Driving home today it struck me as clear as anything in my life how lucky I was. Lucky because I get to work in an industry like solar, that is as all American as it comes. Solar appeals to the very roots of being an American. Independence, freedom, and the ability to control your own destiny.
Lucky because I spend most of my work week on the phone answering questions about home solar kits helping homeowners and off-grid independent folks make the solar leap. When I am not working in Technical services on the phone, I cannot wait to put my hands on a home solar emergency generator other grid tied or off-grid solar kit heading out the door.
You see part of my job also involves verifying a customers solar kit works as advertised, and that the order goes smoothly. Each day I cannot wait to put my hands on the off-grid solar kit and connect the solar panels to the emergency solar generator or other kit and watch it work. Many folks look at solar and understandably see it as a mystery. Once you have a chance to walk folks through some of the basics, it becomes much clearer.
Solar panels that come from established manufactures have a name plate rating on the back of the panels that references STC wattage. STC stands for “Standard Test Conditions”. This is a phrase that is thrown around a lot by home solar sales people and solar sites. I suppose there needs to be some standard measurement of comparing the performance of one solar panel to another, but the STC comparison is almost misleading.
Misleading because the panel STC rating has little to do with real world performance. Case in point, I set up a emergency solar kit heading out the door yesterday to verify it worked. It was around 11:00 AM and the panels were set at about a 45 degree angle. I did not measure the true Azimuth, but the solar panels were facing about 180 degrees. I then measured the output of the two 180 watt Trina solar panels. The two solar panels were producing about 210 watts of electricity. You might first think the panels were defective, no they actually were working just about as expected.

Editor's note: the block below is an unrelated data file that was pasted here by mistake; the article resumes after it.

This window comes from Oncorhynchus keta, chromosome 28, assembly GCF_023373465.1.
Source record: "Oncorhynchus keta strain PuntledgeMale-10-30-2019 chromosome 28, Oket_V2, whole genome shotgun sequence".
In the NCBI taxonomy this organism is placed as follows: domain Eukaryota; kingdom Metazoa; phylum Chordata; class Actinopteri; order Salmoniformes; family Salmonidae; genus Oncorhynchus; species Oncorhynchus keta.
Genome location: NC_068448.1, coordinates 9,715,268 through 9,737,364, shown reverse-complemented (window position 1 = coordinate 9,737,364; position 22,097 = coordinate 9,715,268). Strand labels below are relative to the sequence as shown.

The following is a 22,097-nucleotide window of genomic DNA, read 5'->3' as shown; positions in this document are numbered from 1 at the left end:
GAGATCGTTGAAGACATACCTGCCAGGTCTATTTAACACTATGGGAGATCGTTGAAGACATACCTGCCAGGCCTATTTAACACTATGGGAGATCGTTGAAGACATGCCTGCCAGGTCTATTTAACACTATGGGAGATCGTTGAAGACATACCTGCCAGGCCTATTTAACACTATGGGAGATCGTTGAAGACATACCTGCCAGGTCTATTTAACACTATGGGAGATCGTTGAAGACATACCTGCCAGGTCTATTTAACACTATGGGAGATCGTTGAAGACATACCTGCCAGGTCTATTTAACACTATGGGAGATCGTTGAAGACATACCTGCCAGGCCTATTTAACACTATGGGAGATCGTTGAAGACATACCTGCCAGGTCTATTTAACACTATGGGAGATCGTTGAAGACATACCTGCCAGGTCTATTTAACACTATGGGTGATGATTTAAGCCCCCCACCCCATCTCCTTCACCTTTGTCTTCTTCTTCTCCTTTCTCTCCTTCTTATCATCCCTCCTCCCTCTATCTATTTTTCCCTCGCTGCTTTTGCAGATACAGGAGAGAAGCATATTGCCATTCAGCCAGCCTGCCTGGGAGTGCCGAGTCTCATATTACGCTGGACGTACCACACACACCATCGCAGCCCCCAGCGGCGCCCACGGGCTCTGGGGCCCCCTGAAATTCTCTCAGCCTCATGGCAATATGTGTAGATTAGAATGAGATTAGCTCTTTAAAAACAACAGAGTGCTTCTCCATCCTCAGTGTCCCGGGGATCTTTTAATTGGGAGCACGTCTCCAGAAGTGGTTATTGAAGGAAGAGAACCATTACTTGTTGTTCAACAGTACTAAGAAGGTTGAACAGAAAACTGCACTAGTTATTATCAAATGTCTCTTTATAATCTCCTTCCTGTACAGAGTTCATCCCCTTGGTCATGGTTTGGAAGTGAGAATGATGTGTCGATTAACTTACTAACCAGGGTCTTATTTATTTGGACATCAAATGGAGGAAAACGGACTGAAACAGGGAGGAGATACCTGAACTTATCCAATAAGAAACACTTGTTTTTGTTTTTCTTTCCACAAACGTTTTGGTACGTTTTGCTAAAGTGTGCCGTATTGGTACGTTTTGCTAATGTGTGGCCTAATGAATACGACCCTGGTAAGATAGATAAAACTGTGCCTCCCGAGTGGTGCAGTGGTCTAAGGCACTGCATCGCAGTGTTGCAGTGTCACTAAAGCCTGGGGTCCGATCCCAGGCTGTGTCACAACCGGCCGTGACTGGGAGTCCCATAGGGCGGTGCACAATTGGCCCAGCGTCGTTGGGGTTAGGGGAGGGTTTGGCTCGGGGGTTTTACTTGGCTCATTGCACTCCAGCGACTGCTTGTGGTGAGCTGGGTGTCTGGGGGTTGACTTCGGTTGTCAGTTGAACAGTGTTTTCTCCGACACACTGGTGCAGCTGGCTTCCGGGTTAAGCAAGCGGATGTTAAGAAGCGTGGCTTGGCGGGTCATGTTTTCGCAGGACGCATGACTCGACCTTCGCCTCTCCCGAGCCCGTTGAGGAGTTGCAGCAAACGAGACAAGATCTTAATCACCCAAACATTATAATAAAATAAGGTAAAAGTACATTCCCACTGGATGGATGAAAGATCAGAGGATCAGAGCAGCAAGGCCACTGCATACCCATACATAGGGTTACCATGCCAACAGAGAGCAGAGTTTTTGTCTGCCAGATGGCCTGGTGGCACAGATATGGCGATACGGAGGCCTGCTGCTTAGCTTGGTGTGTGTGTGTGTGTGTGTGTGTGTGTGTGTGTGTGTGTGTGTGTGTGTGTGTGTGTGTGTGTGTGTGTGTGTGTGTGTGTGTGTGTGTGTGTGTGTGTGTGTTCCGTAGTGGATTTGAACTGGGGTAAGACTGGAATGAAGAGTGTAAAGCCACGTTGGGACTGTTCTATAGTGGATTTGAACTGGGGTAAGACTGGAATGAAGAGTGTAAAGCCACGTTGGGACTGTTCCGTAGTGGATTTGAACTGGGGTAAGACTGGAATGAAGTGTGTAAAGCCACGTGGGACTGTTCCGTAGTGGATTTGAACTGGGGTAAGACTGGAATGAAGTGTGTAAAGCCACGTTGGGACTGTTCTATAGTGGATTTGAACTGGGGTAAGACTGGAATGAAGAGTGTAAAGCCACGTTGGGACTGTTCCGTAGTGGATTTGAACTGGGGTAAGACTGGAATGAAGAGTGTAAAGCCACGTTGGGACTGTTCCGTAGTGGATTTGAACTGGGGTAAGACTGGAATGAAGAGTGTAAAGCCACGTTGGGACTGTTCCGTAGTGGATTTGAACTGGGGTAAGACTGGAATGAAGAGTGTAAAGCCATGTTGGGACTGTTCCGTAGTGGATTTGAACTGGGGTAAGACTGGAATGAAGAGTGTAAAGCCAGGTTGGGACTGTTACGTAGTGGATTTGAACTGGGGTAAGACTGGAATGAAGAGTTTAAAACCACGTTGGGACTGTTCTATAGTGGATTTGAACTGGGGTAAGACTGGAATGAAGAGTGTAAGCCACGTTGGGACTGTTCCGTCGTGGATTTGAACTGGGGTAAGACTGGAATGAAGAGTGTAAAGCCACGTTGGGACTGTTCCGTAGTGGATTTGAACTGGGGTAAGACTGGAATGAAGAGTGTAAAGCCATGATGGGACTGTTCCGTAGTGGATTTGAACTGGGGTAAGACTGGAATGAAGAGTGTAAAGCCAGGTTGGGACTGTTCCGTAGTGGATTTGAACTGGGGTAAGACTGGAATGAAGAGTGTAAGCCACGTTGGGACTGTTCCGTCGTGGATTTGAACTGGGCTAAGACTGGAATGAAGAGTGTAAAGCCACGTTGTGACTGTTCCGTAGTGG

Here is the scoop: STC Rating Vs PTC; STC in an acronym for “Standard Test Conditions”. All solar panels are rated in Watts. The watt rating is how much power (amps times volts) the panel will produce in full sunlight at 25 degrees C (77F). This is the industry standard (STC) for all solar panel ratings. Solar panel manufactures have long used this test standard which is 1,000 watts per square meter solar irradiance, 1.5 Air Mass and a 25 degrees C. cell temperature.
PTC is an acronym for “PV-USA”. The PV-USA test conditions was developed at the PV USA test site at the University of Davis, California for standards established by the California Energy Commission that are considered closer to real world conditions (Real World Vs STC factory test conditions). The PTC rating test is 1,000 watts per square meter solar irradiance, 1.5 Air Mass, and 20 degrees C. ambient temperature at 10 meters above ground level and wind speed of 1 meter per second. In California, solar PV panels must be tested and rated independently at the PV USA test facility at the University of Davis (CA) to be considered for rebates.
The ambient temperature rating (PTC) is generally considered a better real world standard than factory conditions because silicon solar cells average about 20 degrees C. above ambient temperature in the real world, cell voltage drops as temperature increases. A module’s power output in real life conditions is lower than the power measured at the panel manufacturing factory where cell temperature is maintained at a controlled 77 degrees F. (25 C).
STC Vs PTC Cell voltage drops about 0.08 volts per degree C. in environments which exceed 25 degrees C. That means an STC rating of 17 volts can actually become a PTC (PV-USA) rating of 15 or 16 volts. Using Ohm’s Law, volts times amps is equal to watts which equals power, so a reduced voltage, means reduced watts.
CEC is an acronym for the California Energy Commission. About 10 years ago the California Energy Commission drove the development of closer to real world standards that would be more appropriate when considering rebate programs. It is common these days to see both STC and PTC power ratings measured in watts on most commonly accepted solar panels. The California Energy Commission also maintains a list of approved solar panels on its website for public viewing. In order for a rebate to qualify in California, applications for rebates must include the PTC standard rating not STC since PTC represents closer to real world conditions.
Neither PTC nor STC account for all “real-world” losses. Actual solar products will produce lower outputs due to soiling, shading, module mismatch, wire losses, inverter and transformer losses, shortfalls in actual nameplate ratings, panel degradation over time, and high-temperature losses for arrays mounted close to or integrated within a roofline. These loss factors can vary by season, geographic location, mounting technique, azimuth, and array tilt.
My concern is, when we sell a home emergency solar, grid tied, or off-grid kit, does the homeowner really expect a 180 watt STC rated solar panel to produce 180 watts? The answer is, not if I have done my job right.